The mainstream media have
avoided mentioning the one person who is likely to
remain a major factor in the polls: jailed ex-deputy
premier Anwar Ibrahim.
In the last general
election, Anwar's ouster, which sparked
reformasi, helped the opposition Barisan
Alternatif alliance, especially Parti Islam SeMalaysia
(PAS), to make sharp inroads into traditional UMNO
strongholds. PAS captured the east-coast state of
Terengganu and easily retained power in neighboring
Kelantan. The opposition alliance also gave the ruling
coalition a fright in Kedah, the northern home state of
then premier Mahathir Mohamad, winning close to a third
of the seats there.
This time the outrage over
Anwar's humiliation has eased somewhat, but lingering
restlessness still prevails in the Malay heartland. Many
of them feel cut off from the mainstream of development
while others live barely on the poverty line.
PAS is expected to retain Kelantan easily,
whereas the ruling coalition could put up some
resistance in Terengganu. The PAS-led opposition state
government in Terengganu is likely to remind voters that
Kuala Lumpur has stopped royalty payments to the state
based on offshore oil extraction and instead has been
channeling some of the funds through friendly agencies
to the people as "goodwill" money.
battles will be fought in Kedah, where PAS and Keadilan
are fielding their big guns - prominent personalities -
against ruling Barisan Nasional coalition figures.
Keadilan will be boosted by the presence of several
veteran politicians from the former Parti Rakyat, which
has merged into the party - although official
recognition of the merger has been withheld.
a commentary in Friday's issue of the The Star, a
columnist candidly admitted that gerrymandering of
constituencies had occurred since the last general
election. The Star is controlled by the Malaysian
Chinese Association, the second-largest component party
in the Barisan Nasional after UMNO.
is putting in extra efforts to win back the lost seats
because gerrymandering, common in all democracies, has
always benefited the ruling parties," said the writer.
Such redrawing of the constituencies, along with the
lopsided media coverage, is likely to hurt several
opposition politicians and damage their chances.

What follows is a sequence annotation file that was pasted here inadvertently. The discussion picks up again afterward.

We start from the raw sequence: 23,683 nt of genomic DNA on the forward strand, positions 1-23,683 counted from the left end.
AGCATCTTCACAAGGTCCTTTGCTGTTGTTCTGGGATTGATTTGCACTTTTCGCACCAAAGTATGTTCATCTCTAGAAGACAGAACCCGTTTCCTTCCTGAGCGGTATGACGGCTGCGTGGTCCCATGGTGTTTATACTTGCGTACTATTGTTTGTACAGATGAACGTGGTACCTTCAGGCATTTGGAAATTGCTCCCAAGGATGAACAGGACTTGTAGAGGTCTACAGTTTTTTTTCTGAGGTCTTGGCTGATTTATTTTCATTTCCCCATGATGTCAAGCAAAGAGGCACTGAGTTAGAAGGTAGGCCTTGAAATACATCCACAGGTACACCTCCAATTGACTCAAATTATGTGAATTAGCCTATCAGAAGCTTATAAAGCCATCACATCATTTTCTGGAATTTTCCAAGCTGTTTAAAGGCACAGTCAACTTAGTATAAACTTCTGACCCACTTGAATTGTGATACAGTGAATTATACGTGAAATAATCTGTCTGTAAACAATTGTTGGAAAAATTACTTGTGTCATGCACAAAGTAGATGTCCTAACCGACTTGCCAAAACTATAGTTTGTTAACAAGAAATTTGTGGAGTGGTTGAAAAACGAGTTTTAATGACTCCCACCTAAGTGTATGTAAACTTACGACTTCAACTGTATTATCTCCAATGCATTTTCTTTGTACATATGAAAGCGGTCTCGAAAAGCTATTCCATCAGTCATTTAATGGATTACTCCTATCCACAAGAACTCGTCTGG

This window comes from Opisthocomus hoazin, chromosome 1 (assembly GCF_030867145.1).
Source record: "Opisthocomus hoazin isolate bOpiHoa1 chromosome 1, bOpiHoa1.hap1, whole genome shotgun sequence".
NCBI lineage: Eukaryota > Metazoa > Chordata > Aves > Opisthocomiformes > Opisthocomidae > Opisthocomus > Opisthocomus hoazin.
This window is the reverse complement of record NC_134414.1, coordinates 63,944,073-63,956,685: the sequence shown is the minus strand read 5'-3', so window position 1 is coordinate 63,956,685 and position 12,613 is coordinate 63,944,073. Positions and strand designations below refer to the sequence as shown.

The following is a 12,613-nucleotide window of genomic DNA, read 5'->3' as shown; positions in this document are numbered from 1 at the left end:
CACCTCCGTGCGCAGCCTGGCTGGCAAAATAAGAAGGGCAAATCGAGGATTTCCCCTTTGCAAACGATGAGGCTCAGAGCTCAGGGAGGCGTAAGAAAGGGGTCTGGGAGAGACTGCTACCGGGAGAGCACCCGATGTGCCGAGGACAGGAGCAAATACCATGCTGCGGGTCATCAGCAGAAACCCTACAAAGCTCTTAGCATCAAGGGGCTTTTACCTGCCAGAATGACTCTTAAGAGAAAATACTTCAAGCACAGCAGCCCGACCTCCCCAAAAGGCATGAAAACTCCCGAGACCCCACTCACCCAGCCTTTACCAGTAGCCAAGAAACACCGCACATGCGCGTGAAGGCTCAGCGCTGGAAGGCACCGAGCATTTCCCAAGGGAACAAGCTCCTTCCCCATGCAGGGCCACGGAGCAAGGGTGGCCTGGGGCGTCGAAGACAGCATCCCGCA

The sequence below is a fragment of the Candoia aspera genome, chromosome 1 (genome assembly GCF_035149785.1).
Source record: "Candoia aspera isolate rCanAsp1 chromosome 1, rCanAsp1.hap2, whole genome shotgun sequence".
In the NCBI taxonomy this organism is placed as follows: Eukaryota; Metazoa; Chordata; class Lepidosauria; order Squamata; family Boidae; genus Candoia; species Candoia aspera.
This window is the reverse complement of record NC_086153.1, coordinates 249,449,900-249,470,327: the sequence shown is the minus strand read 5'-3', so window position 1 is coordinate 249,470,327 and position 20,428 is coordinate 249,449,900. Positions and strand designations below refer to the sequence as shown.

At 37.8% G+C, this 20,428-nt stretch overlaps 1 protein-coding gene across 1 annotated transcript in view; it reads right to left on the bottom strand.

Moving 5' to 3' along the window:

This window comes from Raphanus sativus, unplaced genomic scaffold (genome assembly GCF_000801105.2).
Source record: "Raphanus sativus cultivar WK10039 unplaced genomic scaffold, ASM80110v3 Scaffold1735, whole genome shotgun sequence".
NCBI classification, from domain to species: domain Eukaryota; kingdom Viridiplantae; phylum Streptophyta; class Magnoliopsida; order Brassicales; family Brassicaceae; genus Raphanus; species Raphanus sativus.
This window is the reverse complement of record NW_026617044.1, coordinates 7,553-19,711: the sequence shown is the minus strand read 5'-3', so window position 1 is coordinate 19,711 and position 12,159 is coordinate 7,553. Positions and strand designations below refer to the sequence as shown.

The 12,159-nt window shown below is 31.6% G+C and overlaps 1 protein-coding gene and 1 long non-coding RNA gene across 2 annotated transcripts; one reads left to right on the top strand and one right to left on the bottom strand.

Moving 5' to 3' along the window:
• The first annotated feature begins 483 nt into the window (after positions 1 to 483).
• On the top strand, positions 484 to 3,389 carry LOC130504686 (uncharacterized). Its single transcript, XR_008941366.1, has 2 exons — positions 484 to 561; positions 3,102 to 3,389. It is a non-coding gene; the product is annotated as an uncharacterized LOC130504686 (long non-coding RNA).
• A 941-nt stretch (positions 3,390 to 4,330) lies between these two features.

He cited two cases involving the constituencies
of the PAS secretary general and the party's former
youth chief, who rely heavily on Muslim voters. In both
these seats, their boundaries had been redrawn to
include a sizable number of non-Muslim voters, who were
previously in other constituencies.
Sarawak in northern Borneo, disunity in the ranks of the
ruling coalition could undermine the near total
dominance of the ruling coalition in the state. Sarawak
contributes a huge chunk of the ruling coalition's
The media are likely to
help Abdullah to paper over the cracks in the ranks of
his ruling coalition. In the final week of campaigning,
the media have traditionally announced startling
revelations to boost the ruling coalition's chances and
undermine the opposition.
This time, some
analysts predict that there will be announcements of
more anti-corruption arrests of a few prominent
personalities as the polls draw near. For a while now,
there has been a lull, although one minister recently
said that 18 high-profile cases are being investigated.
All said, the ruling coalition, using a
combination of media, machinery (state apparatus) and
money (via development allocations) are likely to
steamroll their way to a two-thirds majority. But the
real question is whether the opposition can make
inroads, especially in Kedah, while retaining the two
states on the east coast.
Abdullah badly needs a
decisive mandate to legitimize his position as prime
minister and UMNO leader ahead of the UMNO polls in the
middle of the year. How strong Abdullah's position is
after the polls will be determined to a large extent on
how well the ruling coalition performs, especially in
these three states in the Malay heartland.